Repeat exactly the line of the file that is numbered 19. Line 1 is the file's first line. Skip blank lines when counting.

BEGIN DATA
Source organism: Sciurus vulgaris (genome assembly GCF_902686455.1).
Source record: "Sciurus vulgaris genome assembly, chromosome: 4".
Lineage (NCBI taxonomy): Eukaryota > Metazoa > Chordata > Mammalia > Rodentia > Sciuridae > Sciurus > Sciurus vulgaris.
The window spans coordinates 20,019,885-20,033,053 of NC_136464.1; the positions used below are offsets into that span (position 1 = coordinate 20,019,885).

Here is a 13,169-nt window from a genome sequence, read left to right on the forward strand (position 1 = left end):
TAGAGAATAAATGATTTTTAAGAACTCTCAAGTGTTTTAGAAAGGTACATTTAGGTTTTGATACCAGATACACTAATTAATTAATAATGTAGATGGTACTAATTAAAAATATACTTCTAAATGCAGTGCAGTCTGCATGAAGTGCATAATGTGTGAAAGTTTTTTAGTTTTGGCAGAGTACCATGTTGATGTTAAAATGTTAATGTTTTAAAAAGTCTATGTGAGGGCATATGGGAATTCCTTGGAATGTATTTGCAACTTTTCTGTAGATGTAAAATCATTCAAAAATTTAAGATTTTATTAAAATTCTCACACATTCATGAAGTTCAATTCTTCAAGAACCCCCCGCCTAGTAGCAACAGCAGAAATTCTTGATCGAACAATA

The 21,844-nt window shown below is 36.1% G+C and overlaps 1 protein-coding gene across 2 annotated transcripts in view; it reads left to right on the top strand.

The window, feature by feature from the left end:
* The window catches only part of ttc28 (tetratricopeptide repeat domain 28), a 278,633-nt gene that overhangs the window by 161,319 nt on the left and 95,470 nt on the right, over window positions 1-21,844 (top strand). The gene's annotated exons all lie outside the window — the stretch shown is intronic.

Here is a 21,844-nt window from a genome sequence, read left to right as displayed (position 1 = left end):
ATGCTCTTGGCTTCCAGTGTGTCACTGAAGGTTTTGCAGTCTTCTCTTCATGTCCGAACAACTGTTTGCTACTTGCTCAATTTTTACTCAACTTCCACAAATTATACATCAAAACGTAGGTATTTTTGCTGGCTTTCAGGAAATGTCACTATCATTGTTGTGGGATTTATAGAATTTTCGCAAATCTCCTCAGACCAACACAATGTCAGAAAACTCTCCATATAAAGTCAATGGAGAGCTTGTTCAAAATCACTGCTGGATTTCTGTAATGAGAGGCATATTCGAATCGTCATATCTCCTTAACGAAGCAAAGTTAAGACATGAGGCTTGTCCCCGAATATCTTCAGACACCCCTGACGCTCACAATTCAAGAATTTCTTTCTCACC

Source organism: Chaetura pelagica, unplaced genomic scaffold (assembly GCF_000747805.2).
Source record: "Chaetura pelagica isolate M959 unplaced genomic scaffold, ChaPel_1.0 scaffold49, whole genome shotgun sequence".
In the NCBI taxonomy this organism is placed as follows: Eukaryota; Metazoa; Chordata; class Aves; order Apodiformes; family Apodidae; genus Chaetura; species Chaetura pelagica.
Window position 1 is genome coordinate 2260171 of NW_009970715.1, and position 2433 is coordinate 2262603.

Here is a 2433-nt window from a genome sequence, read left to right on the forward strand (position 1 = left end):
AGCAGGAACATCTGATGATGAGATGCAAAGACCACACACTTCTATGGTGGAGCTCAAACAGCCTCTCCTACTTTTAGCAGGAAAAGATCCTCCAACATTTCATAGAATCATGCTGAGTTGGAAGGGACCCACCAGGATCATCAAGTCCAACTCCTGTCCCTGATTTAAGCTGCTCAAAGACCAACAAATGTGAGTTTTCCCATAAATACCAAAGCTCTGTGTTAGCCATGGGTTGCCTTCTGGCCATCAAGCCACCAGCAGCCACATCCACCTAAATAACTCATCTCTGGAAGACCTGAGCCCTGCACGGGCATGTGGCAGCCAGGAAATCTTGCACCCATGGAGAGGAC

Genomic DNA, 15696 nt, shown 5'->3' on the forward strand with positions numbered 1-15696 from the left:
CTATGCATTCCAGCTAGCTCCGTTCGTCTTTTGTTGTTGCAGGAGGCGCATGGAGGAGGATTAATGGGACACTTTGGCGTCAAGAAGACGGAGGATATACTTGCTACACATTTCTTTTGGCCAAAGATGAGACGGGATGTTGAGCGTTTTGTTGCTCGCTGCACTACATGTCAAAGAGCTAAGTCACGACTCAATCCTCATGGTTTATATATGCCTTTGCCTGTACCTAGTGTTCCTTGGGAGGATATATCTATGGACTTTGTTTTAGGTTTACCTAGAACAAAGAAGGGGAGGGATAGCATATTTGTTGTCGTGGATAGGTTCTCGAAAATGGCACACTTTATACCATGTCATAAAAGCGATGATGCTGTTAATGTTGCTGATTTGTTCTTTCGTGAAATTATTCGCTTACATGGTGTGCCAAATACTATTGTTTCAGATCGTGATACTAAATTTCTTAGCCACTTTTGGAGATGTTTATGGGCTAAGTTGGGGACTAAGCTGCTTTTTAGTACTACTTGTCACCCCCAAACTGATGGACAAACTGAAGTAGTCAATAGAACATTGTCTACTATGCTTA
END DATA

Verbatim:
CTATGCATTCCAGCTAGCTCCGTTCGTCTTTTGTTGTTGCAGGAGGCGCATGGAGGAGGATTAATGGGACACTTTGGCGTCAAGAAGACGGAGGATATACTTGCTACACATTTCTTTTGGCCAAAGATGAGACGGGATGTTGAGCGTTTTGTTGCTCGCTGCACTACATGTCAAAGAGCTAAGTCACGACTCAATCCTCATGGTTTATATATGCCTTTGCCTGTACCTAGTGTTCCTTGGGAGGATATATCTATGGACTTTGTTTTAGGTTTACCTAGAACAAAGAAGGGGAGGGATAGCATATTTGTTGTCGTGGATAGGTTCTCGAAAATGGCACACTTTATACCATGTCATAAAAGCGATGATGCTGTTAATGTTGCTGATTTGTTCTTTCGTGAAATTATTCGCTTACATGGTGTGCCAAATACTATTGTTTCAGATCGTGATACTAAATTTCTTAGCCACTTTTGGAGATGTTTATGGGCTAAGTTGGGGACTAAGCTGCTTTTTAGTACTACTTGTCACCCCCAAACTGATGGACAAACTGAAGTAGTCAATAGAACATTGTCTACTATGCTTA